How to Remove Your Info From Google With the ‘Results About You’ Tool

How to Remove Your Info From Google With the ‘Results About You’ Tool
Written by Techbot

In 2022, Google launched the “Results about you” tool to help people remove personal info from the company’s search results. With billions of searches happening daily on Google, finding your private phone number or home address indexed for the world to see can be quite shocking. Luckily, new updates to “Results about you” make it easier to discover when your data pops up in Search.

Previously, you had to proactively find the links of sites hosting your personal data to report and request the removal of identifiable information. Now, you’ll be able to set up alerts for whenever your email, home address, or phone number appear on Google. At first, this update will only be available in the US and scan for results just in English.

“Results about you” is accessible in your browser or through the mobile app. For browsers, log into Google or create an account, then visit this webpage to get started. If you’re using the app (Android, Apple), tap on your profile icon, then select the option from the menu.

After the update fully rolls out, here’s where you’ll find tabs labeled Results to review and Reviewed. Input the personal data you’d like to be notified about if it appears in Search, and results containing that info will appear in the “Results to review” section. The mobile app can send you a push notification when new results are added.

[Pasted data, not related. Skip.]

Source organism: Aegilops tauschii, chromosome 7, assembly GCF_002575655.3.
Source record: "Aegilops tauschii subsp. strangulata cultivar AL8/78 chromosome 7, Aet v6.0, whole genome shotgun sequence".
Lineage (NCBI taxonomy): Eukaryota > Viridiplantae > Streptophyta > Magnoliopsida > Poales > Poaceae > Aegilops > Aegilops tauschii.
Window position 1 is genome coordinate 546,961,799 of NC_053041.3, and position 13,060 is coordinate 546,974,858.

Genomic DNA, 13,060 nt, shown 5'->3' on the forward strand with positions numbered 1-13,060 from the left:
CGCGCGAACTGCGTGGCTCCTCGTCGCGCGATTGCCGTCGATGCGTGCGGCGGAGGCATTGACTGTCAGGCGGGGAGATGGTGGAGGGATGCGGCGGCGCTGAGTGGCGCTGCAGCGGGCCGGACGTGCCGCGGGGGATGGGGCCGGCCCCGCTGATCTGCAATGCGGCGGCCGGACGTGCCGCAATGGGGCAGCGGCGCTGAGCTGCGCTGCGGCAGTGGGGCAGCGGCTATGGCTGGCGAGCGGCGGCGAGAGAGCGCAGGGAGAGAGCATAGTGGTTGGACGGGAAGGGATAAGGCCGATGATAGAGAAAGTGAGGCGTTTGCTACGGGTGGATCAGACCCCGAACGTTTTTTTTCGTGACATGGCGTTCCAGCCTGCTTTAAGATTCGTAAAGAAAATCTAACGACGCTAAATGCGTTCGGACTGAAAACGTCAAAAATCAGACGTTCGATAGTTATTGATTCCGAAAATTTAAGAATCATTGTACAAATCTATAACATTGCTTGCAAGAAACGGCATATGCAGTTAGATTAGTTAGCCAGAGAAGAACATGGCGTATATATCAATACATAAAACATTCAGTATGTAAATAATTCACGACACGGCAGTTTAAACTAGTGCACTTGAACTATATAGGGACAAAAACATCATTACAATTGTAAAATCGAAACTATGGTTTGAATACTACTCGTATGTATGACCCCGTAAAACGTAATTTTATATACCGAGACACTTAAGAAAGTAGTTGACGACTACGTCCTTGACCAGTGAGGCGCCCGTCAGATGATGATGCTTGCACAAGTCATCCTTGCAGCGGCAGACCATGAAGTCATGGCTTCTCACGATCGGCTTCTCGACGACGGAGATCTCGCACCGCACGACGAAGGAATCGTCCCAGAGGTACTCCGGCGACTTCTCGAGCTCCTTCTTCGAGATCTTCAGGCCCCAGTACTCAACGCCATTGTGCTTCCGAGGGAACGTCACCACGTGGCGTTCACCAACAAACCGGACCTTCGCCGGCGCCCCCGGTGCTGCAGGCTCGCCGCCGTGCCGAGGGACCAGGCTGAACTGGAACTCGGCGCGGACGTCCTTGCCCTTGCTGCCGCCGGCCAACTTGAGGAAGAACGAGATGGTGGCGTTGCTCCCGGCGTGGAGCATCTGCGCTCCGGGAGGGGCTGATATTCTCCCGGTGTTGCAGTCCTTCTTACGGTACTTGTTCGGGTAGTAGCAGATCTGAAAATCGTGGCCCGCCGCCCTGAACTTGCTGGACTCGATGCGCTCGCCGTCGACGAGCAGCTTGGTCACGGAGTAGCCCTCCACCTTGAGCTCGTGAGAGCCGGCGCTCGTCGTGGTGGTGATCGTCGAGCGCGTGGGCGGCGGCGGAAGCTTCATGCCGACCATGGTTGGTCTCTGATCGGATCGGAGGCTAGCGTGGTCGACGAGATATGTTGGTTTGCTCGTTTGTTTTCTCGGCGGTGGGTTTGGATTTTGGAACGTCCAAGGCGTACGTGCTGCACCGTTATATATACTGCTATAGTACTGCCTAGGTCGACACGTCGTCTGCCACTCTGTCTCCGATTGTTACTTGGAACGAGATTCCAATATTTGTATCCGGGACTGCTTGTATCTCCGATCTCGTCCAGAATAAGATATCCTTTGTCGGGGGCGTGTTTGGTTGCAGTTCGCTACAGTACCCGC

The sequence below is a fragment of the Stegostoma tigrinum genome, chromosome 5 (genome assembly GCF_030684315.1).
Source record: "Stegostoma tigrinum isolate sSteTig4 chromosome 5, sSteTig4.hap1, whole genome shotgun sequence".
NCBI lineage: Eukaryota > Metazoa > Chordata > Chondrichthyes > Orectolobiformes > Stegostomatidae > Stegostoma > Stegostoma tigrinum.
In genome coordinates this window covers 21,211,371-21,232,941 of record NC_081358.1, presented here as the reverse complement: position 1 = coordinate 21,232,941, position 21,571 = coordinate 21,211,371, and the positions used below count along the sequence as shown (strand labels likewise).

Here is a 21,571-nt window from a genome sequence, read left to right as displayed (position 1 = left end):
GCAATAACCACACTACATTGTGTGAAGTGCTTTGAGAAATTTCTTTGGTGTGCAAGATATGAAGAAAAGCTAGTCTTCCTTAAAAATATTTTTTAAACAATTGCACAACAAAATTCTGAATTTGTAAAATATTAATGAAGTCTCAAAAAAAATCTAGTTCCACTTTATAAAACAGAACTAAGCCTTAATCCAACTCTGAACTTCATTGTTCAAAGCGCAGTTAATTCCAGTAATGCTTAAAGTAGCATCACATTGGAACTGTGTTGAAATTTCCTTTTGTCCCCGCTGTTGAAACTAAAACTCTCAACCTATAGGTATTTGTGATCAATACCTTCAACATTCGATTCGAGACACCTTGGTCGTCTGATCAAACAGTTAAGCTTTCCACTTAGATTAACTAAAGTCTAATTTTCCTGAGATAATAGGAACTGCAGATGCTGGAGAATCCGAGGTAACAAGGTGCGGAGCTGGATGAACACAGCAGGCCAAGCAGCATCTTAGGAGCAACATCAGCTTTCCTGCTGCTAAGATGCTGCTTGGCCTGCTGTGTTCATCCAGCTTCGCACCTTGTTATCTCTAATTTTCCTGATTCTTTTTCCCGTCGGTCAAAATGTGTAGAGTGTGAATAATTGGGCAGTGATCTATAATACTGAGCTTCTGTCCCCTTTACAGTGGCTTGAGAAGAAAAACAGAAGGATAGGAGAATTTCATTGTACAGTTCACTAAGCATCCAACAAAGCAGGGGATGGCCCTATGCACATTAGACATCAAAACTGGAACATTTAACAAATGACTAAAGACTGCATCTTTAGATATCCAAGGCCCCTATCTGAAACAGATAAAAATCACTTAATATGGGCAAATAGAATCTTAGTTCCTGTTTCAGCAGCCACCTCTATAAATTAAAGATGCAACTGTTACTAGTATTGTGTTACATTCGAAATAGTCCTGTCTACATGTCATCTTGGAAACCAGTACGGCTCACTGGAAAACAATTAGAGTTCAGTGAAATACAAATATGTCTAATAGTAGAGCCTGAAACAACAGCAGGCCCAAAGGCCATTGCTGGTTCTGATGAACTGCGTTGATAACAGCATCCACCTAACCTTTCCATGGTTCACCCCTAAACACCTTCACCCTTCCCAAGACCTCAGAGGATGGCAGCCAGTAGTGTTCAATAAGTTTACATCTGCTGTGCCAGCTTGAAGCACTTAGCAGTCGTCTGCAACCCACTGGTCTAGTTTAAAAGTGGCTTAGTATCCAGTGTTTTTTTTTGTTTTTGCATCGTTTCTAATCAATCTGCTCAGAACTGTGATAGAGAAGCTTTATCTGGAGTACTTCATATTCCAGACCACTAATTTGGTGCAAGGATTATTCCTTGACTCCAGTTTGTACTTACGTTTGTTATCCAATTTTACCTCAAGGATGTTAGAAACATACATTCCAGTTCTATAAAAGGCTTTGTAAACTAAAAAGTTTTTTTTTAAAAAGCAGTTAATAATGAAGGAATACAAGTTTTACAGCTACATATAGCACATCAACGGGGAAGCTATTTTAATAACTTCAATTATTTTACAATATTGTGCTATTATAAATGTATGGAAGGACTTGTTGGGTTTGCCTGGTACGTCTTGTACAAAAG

Google’s “Results about you” tool is currently in beta.

Courtesy of Google

For more detailed directions about what info you’ll need in order to submit the removal request to Google, check out my article that steps you through the complete process. Once your request is submitted, use the “Results about you” tool to track whether the request is in progress, approved, or denied. Here’s three things worth keeping in mind:

  • This is just a request. The people at Google reviewing your request could decide to do nothing, remove the result when associated with your name, or completely remove the result.
  • Some of the other personal info that you can request for removal includes social security numbers, credit cards, handwritten signatures, medical records, and login credentials.
  • Google can remove the search result to lessen traffic, but you have to contact the owner or hosting service behind the webpage where it’s posted to get the data scrubbed completely.

In the past, criticism of Google’s privacy features focused on how these tools placed the onus on users to defend themselves. By streamlining aspects of the removal process for personal information and enabling proactive notifications, the company is making small, but important, moves toward less burdensome privacy controls.

“Results about you” is a free tool worth using, but if you have concerns about online doxxing, it might be worth considering a paid service as well, like DeleteMe, that tries to thwart online data brokers. Want to go even more incognito online? Try some of WIRED’s tips for disappearing from the internet.

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